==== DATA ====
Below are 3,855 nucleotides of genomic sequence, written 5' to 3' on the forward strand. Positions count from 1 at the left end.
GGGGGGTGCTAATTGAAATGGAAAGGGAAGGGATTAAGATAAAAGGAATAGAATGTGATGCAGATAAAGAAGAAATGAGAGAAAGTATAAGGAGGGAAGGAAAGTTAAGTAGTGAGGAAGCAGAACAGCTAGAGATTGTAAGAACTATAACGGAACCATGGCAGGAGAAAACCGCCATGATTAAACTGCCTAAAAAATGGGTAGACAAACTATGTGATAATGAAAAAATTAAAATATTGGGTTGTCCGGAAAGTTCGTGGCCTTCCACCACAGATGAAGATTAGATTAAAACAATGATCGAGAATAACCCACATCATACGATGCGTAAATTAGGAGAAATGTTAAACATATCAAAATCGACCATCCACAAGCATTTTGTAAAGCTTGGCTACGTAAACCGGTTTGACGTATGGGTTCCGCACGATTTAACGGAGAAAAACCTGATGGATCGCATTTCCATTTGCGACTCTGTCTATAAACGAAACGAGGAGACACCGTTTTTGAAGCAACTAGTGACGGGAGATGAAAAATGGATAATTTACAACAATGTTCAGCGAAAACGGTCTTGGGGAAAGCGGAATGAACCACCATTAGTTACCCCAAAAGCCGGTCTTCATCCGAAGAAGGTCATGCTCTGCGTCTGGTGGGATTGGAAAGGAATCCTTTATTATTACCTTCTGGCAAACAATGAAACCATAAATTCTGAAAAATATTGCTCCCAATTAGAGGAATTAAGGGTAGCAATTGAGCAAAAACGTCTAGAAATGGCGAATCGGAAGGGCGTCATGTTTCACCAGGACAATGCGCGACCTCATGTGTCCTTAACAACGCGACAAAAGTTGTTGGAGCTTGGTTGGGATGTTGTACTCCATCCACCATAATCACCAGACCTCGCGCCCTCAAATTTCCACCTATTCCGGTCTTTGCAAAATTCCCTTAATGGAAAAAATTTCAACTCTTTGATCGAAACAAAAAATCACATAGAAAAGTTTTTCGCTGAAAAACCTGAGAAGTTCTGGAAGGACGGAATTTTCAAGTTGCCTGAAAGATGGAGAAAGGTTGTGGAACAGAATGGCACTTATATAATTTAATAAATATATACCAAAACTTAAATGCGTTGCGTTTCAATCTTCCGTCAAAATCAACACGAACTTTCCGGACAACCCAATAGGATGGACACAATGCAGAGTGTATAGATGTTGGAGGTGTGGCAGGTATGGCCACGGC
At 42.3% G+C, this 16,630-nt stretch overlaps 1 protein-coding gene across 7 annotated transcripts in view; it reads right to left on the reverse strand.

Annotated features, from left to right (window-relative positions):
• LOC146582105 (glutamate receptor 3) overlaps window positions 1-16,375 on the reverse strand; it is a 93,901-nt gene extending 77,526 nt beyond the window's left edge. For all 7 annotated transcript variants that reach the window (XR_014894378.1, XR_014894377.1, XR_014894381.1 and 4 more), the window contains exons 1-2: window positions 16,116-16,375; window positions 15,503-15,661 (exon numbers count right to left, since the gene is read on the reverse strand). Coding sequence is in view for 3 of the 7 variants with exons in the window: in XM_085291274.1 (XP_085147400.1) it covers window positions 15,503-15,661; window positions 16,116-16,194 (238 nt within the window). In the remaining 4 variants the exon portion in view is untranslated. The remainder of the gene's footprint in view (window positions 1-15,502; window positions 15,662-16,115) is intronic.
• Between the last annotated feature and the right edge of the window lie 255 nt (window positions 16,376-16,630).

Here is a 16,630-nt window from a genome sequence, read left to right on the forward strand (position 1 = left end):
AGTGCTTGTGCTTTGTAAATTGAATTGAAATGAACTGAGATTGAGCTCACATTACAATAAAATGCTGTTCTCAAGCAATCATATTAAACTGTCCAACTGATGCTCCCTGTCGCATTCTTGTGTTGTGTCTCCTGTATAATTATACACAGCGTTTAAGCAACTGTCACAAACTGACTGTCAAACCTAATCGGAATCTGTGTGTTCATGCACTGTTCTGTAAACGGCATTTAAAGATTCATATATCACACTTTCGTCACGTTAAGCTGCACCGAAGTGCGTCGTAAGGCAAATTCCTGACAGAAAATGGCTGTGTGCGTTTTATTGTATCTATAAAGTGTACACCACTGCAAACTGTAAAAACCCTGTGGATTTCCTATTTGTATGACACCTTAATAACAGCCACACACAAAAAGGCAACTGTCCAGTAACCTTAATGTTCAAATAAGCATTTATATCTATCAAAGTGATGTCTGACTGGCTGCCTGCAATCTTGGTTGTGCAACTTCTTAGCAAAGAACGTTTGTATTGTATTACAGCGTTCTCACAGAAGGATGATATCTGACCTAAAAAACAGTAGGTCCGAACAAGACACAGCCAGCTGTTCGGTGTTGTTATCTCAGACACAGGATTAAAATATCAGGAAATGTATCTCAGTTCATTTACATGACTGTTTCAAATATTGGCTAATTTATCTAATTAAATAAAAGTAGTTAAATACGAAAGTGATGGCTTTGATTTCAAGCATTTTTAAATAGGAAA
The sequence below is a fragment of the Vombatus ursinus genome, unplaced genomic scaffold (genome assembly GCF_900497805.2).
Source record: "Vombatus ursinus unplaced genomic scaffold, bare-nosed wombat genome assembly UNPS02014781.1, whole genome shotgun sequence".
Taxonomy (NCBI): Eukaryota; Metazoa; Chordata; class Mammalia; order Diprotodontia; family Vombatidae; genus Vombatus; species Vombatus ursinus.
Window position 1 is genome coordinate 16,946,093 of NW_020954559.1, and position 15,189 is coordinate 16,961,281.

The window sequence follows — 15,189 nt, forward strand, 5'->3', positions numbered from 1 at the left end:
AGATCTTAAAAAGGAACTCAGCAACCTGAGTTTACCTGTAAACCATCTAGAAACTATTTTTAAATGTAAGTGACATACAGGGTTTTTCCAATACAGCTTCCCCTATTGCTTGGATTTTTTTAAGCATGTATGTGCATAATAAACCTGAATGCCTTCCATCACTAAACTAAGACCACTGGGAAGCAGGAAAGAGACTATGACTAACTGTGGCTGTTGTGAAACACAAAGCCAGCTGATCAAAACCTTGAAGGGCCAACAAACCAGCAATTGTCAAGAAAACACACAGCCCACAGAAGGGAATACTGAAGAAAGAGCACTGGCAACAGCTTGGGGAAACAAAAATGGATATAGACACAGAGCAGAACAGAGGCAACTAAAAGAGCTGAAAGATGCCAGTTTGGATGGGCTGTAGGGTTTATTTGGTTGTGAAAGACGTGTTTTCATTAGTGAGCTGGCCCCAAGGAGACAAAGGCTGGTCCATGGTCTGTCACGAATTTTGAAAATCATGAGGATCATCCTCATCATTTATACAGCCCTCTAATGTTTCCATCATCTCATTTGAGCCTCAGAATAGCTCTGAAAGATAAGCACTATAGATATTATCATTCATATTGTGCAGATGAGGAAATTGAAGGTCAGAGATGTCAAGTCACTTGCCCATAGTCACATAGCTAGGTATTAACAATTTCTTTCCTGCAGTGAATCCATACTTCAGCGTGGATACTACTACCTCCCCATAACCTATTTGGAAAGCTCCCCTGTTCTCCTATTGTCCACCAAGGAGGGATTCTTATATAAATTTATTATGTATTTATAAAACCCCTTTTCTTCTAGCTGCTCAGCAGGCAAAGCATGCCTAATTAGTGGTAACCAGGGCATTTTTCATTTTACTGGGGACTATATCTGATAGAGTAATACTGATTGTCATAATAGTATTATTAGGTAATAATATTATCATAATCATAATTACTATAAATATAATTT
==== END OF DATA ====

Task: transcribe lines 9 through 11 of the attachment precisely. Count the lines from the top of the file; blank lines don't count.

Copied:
The sequence below is a fragment of the Vombatus ursinus genome, unplaced genomic scaffold (genome assembly GCF_900497805.2).
Source record: "Vombatus ursinus unplaced genomic scaffold, bare-nosed wombat genome assembly UNPS02014781.1, whole genome shotgun sequence".
Taxonomy (NCBI): Eukaryota; Metazoa; Chordata; class Mammalia; order Diprotodontia; family Vombatidae; genus Vombatus; species Vombatus ursinus.